David Bourget (Western Ontario)
David Chalmers (ANU, NYU)
Rafael De Clercq
Jack Alan Reynolds
Learn more about PhilPapers
Civil disobedience is a form of protest in which protestors deliberately violate a law. Classically, they violate the law they are protesting, such as segregation or draft laws, but sometimes they violate other laws which they find unobjectionable, such as trespass or traffic laws. Most activists who perform civil disobedience are scrupulously nonviolent, and willingly accept legal penalties. The purpose of civil disobedience can be to publicize an unjust law or a just cause; to appeal to the conscience of the public; to force negotiation with recalcitrant officials; to "clog the machine" (in Thoreau's phrase) with political prisoners; to get into court where one can challenge the constitutionality of a law; to exculpate oneself, or to put an end to one's personal complicity in the injustice which flows from obedience to unjust law —or some combination of these. While civil disobedience in a broad sense is as old as the Hebrew midwives' defiance of Pharaoh, most of the moral and legal theory surrounding it, as well as most of the instances in the street, have been inspired by Thoreau, Gandhi, and King. In this article we will focus on the moral arguments for and against its use in a democracy.
|Keywords||No keywords specified (fix it)|
No categories specified
(categorize this paper)
Setup an account with your affiliations in order to access resources via your University's proxy server
Configure custom proxy (use this if your affiliation does not provide a proxy)
|Through your library||
References found in this work BETA
No references found.
Citations of this work BETA
No citations found.
Similar books and articles
Fred R. Berger (1970). 'Law and Order' and Civil Disobedience. Inquiry 13 (1-4):254 – 273.
Vinit Haksar (1976). Rawls and Gandhi on Civil Disobedience. Inquiry 19 (1-4):151 – 192.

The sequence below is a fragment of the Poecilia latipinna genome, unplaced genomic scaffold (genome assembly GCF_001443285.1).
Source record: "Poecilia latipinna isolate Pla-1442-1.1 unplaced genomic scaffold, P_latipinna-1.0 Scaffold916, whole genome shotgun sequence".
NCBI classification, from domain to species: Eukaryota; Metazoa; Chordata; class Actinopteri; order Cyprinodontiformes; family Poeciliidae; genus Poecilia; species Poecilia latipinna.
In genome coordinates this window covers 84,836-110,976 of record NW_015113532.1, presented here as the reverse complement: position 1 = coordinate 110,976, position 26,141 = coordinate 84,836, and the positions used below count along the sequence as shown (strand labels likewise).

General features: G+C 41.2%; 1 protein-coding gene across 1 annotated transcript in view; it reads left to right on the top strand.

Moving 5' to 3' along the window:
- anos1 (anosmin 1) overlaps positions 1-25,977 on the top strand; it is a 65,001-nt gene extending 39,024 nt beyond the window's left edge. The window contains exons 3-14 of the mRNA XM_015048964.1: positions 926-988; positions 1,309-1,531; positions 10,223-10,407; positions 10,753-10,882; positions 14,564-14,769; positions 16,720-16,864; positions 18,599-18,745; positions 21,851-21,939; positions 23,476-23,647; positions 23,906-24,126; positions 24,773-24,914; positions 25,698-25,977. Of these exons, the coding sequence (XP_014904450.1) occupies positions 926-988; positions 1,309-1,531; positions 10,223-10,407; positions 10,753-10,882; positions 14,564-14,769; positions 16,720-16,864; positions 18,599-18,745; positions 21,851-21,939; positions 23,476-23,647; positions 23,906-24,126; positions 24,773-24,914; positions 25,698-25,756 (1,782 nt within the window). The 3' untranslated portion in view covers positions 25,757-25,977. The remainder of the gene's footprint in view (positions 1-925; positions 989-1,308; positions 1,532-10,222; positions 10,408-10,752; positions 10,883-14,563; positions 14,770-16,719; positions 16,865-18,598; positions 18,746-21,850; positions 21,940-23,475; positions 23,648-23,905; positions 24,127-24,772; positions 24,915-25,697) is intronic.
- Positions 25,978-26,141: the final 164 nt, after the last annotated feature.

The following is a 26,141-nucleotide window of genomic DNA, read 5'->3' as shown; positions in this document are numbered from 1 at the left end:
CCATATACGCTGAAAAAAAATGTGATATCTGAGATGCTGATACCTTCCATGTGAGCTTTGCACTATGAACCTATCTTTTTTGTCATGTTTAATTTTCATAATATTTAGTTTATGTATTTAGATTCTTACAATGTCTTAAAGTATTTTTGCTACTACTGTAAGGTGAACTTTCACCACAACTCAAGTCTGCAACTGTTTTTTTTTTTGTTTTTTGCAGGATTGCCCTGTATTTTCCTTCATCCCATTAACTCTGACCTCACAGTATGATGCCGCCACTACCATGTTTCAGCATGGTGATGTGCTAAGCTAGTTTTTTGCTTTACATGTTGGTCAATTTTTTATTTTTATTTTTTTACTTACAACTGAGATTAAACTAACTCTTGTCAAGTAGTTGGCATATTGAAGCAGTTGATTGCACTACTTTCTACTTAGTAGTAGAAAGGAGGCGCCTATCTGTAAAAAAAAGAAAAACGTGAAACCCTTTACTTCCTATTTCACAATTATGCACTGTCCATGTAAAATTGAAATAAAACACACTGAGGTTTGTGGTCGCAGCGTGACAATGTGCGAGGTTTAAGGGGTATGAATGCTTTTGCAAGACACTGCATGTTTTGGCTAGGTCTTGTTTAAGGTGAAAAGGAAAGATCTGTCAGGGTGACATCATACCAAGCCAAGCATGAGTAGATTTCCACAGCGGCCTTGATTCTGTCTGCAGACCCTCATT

Michael Martin (1990). Ecosabotage and Civil Disobedience. Environmental Ethics 12 (4):291-310.
Jennifer Welchman (2001). Is Ecosabotage Civil Disobedience? Philosophy and Geography 4 (1):97 – 107.
Kimberley Brownlee (2004). Features of a Paradigm Case of Civil Disobedience. Res Publica 10 (4):337-351.
Peter Jones (2004). Introduction: Law and Disobedience. Res Publica 10 (4):319-336.
Brian J. Huschle (2002). Cyber Disobedience. International Journal of Applied Philosophy 16 (1):69-83.
Kimberley Brownlee (2012). Conscience and Conviction: The Case for Civil Disobedience. Oxford University Press.
William Smith (2004). Democracy, Deliberation and Disobedience. Res Publica 10 (4):353-377.
Sophie Turenne (2004). Judicial Responses to Civil Disobedience: A Comparative Approach. Res Publica 10 (4):379-399.
Joseph Raz (1979). The Authority of Law: Essays on Law and Morality. Oxford University Press.
Edward H. Madden (1968). Civil Disobedience and Moral Law in Nineteenth-Century American Philosophy. Seattle, University of Washington Press.
Brian E. Butler (2010). Where Is the Civil in the Invisible Man's Disobedience? In Harold Bloom Blake Hobby (ed.), Bloom's Literary Themes: Civil Disobedience.
Henry David Thoreau (1996). Political Writings. Cambridge University Press.
Added to index2010-12-22
Total downloads60 ( #24,821 of 1,098,987 )
Recent downloads (6 months)2 ( #175,277 of 1,098,987 )
How can I increase my downloads?